(I)n varying scope, a qualified immunity is available to officers of the executive branch of Government, the variation being dependent upon the scope of discretion and responsibilities of the office and all the circumstances as they reasonably appeared at the time of the action on which liability is sought to be based. It is the existence of reasonable grounds for the belief formed at the time and in light of all the circumstances, coupled with good faith belief, that affords a basis for qualified immunity of executive officers for acts performed in the course of official conduct.
Id. at 247-48, 94 S.Ct. at 1692.
The most recent Supreme Court pronouncement in the area occurred this Term in Wood v. Strickland, 420 U.S. 308, 95 S.Ct. 992, 43 L.Ed.2d 214 (1975). There the Court upheld a good-faith immunity for school administrators and school board members charged with expelling the petitioners, high school students accused of "spiking" the punch at a meeting of a school extracurricular organization, without affording them due process of law.
The foregoing Supreme Court decisions clearly establish that at least in some cases a good-faith defense is available to governmental officials charged in § 1983 cases with violating the constitutional rights of plaintiffs. However, the Lavernes launch what is essentially a two-pronged argument that the defense should not be available in this case.
They argue first that this court should look to the closest common law tort analogue to determine whether a good-faith defense exists. Unlike Pierson, for example, where the cognate torts were false arrest and imprisonment where good faith is a defense, in this case, they urge, the closest tort law analogy is trespass. And while at common law governmental officials undeniably had a privilege to enter a landowner's property in the proper performance of their duties,11 the plaintiffs contend that the officials were absolutely liable if the action was, as here, later determined to be unconstitutional or otherwise invalid. Even assuming, dubitante, the correctness12 of this assertion, for several reasons we do not consider it to be dispositive of the availability of a good-faith defense in this action.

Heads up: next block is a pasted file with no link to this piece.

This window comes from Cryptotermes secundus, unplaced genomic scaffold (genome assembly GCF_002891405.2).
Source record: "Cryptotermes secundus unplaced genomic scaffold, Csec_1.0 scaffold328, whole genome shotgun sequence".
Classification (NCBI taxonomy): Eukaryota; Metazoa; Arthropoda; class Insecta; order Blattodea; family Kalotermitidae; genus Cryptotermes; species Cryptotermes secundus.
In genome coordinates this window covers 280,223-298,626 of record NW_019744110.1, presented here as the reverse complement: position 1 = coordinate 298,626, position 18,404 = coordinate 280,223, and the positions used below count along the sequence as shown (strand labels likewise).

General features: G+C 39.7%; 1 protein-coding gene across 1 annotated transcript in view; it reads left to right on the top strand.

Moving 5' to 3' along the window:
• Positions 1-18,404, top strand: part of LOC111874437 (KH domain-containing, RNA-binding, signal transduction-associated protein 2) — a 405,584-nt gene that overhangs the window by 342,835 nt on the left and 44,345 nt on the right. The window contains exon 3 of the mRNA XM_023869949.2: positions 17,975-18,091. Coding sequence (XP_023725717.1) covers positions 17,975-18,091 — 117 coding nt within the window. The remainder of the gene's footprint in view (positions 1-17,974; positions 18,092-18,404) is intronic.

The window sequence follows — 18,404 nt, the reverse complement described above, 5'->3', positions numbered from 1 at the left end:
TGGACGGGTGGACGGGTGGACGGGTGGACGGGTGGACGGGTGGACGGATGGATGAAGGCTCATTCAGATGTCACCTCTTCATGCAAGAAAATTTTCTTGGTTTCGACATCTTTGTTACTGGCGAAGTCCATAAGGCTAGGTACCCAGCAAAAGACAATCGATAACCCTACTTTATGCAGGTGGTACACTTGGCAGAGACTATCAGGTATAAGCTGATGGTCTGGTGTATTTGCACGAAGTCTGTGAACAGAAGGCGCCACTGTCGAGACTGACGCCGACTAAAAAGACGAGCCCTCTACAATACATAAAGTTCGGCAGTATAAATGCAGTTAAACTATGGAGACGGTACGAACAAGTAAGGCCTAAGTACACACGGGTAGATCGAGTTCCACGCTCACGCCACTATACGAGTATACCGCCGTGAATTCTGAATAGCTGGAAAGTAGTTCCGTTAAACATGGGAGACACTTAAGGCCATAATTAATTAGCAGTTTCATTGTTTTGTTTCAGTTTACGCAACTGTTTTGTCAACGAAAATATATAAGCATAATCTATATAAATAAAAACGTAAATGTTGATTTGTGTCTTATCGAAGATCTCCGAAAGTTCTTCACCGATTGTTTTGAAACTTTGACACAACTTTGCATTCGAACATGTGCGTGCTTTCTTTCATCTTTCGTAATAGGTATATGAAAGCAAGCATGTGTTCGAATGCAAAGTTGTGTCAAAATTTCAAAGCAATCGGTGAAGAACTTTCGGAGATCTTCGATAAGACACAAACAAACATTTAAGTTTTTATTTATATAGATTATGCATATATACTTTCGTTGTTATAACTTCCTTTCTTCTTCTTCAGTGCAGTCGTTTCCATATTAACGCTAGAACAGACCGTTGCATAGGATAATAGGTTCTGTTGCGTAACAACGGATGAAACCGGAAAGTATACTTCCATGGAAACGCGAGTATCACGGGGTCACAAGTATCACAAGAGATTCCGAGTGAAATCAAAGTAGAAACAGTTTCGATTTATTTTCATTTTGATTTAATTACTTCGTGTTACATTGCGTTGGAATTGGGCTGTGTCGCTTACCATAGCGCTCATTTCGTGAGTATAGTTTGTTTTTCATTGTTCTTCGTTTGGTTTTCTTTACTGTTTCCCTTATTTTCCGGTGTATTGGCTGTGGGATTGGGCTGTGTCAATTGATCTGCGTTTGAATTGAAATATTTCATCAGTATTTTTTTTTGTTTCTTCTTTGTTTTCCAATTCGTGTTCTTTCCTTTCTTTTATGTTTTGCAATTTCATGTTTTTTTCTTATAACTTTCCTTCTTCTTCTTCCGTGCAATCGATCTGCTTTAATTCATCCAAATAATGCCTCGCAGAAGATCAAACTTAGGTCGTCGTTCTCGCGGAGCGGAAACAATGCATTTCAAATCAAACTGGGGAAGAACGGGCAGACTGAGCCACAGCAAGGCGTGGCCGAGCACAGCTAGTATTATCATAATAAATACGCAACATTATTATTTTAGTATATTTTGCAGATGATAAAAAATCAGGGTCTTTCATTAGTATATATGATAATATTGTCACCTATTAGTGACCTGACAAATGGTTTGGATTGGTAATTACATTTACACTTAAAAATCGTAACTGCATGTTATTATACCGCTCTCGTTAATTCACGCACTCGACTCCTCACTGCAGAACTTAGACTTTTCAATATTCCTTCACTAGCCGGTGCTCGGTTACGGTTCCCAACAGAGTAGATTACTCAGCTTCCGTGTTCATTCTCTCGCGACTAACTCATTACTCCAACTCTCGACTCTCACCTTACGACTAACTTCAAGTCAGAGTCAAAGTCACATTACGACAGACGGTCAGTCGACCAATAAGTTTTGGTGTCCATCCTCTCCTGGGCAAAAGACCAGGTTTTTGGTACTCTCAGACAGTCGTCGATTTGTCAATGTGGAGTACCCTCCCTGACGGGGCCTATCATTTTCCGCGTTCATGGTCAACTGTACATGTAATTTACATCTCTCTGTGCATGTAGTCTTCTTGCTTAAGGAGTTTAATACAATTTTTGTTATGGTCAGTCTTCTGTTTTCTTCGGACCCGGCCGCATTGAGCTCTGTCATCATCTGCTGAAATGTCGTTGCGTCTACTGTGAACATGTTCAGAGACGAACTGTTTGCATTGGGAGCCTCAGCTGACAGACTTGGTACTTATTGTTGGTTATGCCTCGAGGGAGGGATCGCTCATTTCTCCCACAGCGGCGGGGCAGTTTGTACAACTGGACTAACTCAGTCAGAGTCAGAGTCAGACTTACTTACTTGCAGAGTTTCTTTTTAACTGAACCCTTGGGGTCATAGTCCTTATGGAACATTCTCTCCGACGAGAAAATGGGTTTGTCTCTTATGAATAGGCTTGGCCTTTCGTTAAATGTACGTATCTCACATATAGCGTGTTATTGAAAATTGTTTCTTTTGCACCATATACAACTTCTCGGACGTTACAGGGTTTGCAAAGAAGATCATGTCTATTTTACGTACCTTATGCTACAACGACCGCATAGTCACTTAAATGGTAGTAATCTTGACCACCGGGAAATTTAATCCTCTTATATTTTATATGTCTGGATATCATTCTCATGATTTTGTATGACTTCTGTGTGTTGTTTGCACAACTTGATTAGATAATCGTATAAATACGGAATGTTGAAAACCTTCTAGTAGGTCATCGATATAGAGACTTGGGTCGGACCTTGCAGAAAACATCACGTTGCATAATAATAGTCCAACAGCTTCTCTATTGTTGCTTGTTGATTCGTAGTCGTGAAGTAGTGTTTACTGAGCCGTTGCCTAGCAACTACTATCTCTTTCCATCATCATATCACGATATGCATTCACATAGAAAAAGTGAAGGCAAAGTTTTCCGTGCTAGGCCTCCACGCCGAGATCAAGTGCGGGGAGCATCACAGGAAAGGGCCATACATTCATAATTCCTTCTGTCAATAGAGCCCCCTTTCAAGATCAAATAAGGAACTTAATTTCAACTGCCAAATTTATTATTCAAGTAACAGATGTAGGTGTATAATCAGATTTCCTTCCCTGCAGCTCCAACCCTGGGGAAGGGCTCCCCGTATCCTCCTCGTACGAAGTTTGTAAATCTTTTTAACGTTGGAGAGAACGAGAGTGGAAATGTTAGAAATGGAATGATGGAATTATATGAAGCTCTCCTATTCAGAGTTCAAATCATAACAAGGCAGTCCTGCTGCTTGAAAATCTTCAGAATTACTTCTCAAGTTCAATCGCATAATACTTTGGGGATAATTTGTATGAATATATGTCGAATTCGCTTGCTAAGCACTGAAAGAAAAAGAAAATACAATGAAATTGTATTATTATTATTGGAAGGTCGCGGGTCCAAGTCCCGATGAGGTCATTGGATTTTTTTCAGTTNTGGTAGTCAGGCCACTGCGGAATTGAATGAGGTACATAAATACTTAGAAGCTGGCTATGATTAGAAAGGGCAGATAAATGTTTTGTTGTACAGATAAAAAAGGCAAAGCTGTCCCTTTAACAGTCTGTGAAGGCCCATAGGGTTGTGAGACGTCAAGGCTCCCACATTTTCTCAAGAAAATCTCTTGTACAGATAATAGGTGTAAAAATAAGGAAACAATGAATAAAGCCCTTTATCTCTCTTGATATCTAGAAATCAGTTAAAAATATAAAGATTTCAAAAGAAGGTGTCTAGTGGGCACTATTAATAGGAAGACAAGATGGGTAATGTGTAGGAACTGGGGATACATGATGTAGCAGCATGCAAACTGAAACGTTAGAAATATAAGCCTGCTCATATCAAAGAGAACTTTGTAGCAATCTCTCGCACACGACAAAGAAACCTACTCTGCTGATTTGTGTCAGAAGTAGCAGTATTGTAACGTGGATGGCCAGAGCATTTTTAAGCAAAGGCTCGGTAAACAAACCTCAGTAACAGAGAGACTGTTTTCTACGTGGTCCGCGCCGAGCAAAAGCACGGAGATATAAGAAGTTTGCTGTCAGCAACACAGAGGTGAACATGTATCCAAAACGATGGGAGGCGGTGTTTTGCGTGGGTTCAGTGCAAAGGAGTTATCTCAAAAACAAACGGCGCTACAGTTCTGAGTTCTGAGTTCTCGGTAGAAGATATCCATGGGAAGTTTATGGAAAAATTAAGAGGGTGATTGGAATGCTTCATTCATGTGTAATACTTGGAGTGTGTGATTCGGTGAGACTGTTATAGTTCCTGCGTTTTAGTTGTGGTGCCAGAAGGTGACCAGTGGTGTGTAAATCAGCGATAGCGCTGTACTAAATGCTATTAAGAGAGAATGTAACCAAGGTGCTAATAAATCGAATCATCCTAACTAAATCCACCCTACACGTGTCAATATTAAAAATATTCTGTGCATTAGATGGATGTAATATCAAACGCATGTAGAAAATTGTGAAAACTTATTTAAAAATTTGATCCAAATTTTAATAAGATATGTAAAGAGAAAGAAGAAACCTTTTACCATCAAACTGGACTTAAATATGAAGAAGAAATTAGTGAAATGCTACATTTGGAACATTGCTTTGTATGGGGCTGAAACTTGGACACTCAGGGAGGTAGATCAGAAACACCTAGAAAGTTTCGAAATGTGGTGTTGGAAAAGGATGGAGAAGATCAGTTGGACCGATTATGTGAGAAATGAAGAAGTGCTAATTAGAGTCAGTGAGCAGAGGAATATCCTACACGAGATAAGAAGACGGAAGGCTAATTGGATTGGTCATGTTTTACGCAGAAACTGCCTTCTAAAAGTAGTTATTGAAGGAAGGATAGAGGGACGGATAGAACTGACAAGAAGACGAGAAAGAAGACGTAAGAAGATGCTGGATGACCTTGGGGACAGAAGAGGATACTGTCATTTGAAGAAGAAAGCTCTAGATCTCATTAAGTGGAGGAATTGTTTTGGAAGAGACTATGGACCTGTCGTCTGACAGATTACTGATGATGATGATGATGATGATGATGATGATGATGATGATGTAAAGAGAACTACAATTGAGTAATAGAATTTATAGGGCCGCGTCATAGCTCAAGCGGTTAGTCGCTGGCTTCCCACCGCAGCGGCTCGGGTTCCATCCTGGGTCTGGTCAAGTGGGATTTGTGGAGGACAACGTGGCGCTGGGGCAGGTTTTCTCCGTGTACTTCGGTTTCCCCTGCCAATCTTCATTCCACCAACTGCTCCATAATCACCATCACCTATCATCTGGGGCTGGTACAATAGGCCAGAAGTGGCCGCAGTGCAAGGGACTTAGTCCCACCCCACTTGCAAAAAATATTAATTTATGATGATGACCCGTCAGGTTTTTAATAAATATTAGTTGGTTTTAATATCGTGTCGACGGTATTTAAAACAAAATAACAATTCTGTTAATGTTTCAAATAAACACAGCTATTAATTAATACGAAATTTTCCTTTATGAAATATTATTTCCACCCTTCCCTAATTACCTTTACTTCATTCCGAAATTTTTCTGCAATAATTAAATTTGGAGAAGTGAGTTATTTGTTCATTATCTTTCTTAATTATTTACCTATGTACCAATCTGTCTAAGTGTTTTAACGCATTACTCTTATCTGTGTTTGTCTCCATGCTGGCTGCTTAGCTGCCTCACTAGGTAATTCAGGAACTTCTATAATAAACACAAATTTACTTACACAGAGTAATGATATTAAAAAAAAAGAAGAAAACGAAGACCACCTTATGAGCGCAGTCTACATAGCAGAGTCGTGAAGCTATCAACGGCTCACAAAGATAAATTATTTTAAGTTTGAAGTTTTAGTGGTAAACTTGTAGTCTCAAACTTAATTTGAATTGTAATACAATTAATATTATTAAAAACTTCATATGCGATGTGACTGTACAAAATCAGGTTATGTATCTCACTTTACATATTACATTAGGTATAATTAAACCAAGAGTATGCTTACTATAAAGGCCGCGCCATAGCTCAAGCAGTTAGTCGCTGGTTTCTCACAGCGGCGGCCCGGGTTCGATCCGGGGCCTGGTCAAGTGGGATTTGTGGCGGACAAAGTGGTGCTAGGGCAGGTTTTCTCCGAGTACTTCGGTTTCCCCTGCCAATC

First of all, we are not persuaded that trespass is as close an analogy as the plaintiffs contend. The essence of the plaintiffs' claim is the right to be free of unlawful searches or seizures, and this goes beyond a person's interest in the exclusive possession and quiet enjoyment of land, which is the interest protected by the common law action for trespass.13 And certainly the damages sought in this case differ markedly from the injury to property normally recoverable in a trespass action.14 No monetary claim is brought for damage to land or injuries to persons occurring during the inspections. Any damages resulted more from the necessity of defending the subsequent legal actions brought by the Village against the Lavernes. Furthermore, while the Supreme Court has sanctioned analogies to the common law in § 1983 actions where appropriate, e. g. Pierson v. Ray, supra, 386 U.S. at 557, 87 S.Ct. 1213; Monroe v. Pape, 365 U.S. 167, 187, 81 S.Ct. 473, 5 L.Ed.2d 492, (1961),15 "the common law is not an infallible guide." Tucker v. Maher, 497 F.2d 1309, 1314 (2d Cir. 1974), citing, Adickes v. S. H. Kress & Co., 398 U.S. 144, 231-33, 90 S.Ct. 1598, 26 L.Ed.2d 142 (1970) (separate opinion of Justice Brennan).16 And, most importantly, the considerations which prompted the Supreme Court to find a qualified immunity in Scheuer v. Rhodes, supra, and Wood v. Strickland, supra, dictate that the same defense should be available here. The qualified immunity is based on the common-sense rationale that the public interest requires that public officials be able to carry out their discretionary duties and act decisively without the intimidation that would result if good-faith errors in judgment were later to subject them to liability for damages: